You’ve probably read somewhere that Fashion is the world’s second-worst industry (after oil) when it comes to pollution. And the reasons it is and the reason it isn’t are what makes this topic so complex.
How Do We Rank The Biggest Polluters by Industry?
When we rank industries by their negative contribution to the environment, there’s no real agreed upon way of doing it. We have to consider the waste created directly by that industry but also where it overlaps with other industries. For example, in analyzing the Fashion Industry we have to look not only at their direct carbon emissions, chemical usage, and water usage of product production but also trucking and transport, metal smelting, leather tanning (and livestock for that matter), fabric dying etc. Knowing when to stop is enough to make your head spin. So where do we start? Perhaps with the biggest contributor to Global Warming and most straight forward pollutant to measure. Carbon Emissions.
Which Industry Releases The Most Carbon Emissions?
The Earth releases its own natural carbon, from plants, oceans and living things in the natural carbon cycle. These carbon emissions are easily absorbed back into the Earth. But after humans started extracting fossil fuels, we upped the amount of carbon in our atmosphere and only 40% of it can be reabsorbed. The rest of it is just hanging out, trapping heat and causing a little thing you may have heard of, called Global Warming.
Ok, so who are the main culprits when it comes to producing these extra, un-absorbable carbon emissions? Here’s what the EPA has to say.
No big surprise that the production of energy makes up one of the biggest industrial contributions to carbon emissions. Collectively making up 28% of the United States Greenhouse Gas contributions. With approximately 68% of electricity coming from burning fossil fuels, mostly coal and natural gas (sorry Trump, ‘Clean Coal’ isn’t actually a real thing!)
Coming in tied with Energy is Transport. This includes trucks, cars, boats, planes, and trains. Pretty much any non-human powered or electric mode of getting from point A to point B, with emissions from cars and ‘light duty’ vehicles making up 60% of the contributions. These statistics are only considering the fuel burned to power the vehicles and not the actual production of them. Which brings us to….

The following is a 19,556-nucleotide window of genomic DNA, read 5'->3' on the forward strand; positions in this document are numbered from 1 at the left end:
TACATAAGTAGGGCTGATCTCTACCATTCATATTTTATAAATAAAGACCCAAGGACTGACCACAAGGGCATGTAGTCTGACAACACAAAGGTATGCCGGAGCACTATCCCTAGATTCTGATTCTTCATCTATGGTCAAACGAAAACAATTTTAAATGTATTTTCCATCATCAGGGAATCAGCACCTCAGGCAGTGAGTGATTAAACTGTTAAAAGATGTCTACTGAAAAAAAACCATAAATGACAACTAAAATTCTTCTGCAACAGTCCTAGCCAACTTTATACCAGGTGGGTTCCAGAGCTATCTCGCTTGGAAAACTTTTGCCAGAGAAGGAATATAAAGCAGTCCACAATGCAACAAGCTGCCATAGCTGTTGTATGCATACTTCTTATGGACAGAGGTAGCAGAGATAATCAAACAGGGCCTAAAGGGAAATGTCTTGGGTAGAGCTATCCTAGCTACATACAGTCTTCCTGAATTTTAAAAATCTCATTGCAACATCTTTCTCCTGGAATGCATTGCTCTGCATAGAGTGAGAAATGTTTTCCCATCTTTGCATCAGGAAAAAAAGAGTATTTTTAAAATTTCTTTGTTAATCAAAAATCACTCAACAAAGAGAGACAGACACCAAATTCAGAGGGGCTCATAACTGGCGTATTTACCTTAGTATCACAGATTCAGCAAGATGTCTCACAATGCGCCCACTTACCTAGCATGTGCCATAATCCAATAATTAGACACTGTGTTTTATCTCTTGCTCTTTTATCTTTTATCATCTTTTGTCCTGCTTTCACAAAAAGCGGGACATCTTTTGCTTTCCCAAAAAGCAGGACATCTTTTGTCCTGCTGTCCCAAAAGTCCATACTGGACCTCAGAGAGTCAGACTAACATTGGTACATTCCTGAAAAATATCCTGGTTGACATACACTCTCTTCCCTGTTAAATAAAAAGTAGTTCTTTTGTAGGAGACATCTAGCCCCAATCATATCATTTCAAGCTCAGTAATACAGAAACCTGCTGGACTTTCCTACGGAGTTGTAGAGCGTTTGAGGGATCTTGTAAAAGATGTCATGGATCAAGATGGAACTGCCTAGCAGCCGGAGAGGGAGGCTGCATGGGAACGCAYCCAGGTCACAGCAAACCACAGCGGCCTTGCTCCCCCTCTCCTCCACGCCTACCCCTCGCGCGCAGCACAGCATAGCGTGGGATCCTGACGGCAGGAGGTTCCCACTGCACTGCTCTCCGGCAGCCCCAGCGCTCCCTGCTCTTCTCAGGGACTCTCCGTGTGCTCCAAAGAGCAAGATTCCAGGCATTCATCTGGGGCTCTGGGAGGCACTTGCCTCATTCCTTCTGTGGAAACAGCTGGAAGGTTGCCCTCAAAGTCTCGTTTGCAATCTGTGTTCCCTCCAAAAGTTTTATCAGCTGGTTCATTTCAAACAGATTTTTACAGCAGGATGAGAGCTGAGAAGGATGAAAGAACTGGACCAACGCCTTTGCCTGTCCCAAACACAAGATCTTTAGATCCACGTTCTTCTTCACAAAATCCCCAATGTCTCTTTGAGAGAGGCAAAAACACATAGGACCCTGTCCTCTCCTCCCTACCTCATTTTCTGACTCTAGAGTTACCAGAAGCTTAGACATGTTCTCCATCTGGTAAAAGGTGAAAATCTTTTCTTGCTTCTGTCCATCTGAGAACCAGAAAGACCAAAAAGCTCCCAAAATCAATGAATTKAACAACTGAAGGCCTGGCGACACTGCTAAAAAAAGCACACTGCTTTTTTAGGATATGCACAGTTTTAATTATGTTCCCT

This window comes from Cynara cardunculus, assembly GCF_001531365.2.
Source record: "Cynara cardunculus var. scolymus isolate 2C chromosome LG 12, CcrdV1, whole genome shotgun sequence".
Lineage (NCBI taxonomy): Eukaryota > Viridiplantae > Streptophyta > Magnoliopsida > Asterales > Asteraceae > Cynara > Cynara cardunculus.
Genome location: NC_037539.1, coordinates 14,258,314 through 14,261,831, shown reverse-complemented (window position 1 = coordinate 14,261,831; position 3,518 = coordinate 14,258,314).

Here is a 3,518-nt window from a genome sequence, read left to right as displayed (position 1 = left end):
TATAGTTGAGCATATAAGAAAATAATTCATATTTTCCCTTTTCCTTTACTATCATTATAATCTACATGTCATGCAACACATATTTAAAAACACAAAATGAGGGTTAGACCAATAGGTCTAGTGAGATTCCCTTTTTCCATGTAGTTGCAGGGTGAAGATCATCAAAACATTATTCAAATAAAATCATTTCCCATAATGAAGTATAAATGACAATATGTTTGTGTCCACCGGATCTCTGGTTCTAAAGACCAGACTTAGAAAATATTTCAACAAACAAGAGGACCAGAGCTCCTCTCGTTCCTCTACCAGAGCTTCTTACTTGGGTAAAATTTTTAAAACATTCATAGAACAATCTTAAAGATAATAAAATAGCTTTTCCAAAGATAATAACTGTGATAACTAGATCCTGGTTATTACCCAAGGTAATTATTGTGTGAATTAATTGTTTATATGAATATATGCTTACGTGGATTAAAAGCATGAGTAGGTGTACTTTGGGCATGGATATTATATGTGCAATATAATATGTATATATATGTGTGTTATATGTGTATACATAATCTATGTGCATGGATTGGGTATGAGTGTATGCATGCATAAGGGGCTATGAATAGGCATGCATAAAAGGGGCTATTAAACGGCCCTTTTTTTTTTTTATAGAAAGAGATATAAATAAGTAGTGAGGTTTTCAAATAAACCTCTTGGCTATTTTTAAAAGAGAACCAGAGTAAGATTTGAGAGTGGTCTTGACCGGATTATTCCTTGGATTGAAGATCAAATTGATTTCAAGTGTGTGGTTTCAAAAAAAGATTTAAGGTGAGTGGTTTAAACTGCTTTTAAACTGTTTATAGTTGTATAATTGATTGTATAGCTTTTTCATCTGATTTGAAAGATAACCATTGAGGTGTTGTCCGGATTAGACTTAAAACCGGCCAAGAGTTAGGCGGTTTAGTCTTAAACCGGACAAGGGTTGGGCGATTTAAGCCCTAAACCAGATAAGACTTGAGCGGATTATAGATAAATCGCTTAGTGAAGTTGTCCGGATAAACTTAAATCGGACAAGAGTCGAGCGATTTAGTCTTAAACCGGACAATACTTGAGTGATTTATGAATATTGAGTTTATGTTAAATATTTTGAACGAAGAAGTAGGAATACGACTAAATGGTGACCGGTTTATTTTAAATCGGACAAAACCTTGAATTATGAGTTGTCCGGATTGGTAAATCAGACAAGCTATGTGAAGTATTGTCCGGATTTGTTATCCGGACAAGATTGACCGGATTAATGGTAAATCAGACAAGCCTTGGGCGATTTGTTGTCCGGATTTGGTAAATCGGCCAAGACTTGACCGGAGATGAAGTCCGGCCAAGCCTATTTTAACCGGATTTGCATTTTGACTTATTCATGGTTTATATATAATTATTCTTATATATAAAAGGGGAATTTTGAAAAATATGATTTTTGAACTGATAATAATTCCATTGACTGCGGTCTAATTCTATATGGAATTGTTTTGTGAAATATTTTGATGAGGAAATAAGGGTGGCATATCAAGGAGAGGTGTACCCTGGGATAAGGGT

Coming in a close 3rd, making up 22% of Greenhouse emissions is Industry & Production. This is an incredibly broad industry (hello Fashion, we see you) but in general, it’s referring to the fossil fuels burned to convert raw materials into pretty much anything. Whether that be metal, plastic, textiles or otherwise.
So with the Big Three out of the way, that leaves us with...
4. Residential, Commercial and Institutional Sectors
This is the energy used in heating, cooling, general electricity, and waste management in homes, businesses, hospitals, schools etc. It makes up a solid 9% of Greenhouse emissions and is a place where we can really make some individual impacts as homeowners, designers, architects, city planners, and community activists.
If you’ve been looking for a reason to switch up your eating habits, this just might be it. While the farming of livestock contributes considerably to global carbon dioxide emissions, the animals themselves also contribute large amounts of methane, which at 10% of the overall emissions, is the second largest Greenhouse Gas.
6. Forestry and Land Management
This is a ‘win some/lose some’ Industry. Like we mentioned at the beginning, the Earth has the ability to reabsorb up to 40% of the human-created carbon we’re contributing. This tends to happen within the land used in Forestry and ‘Land Management’, so while the industry is a huge contributor, it can be argued that it is creating a net carbon impact through managed forests reabsorbing CO2.
As you can see, there are countless ways to categorize ‘pollution’ with regards to industry and this is just one. We can look at which industries create the most plastic, most waste, most run-off, most air pollution but one thing is clear; there’s a whole lot going on, beyond what we can see.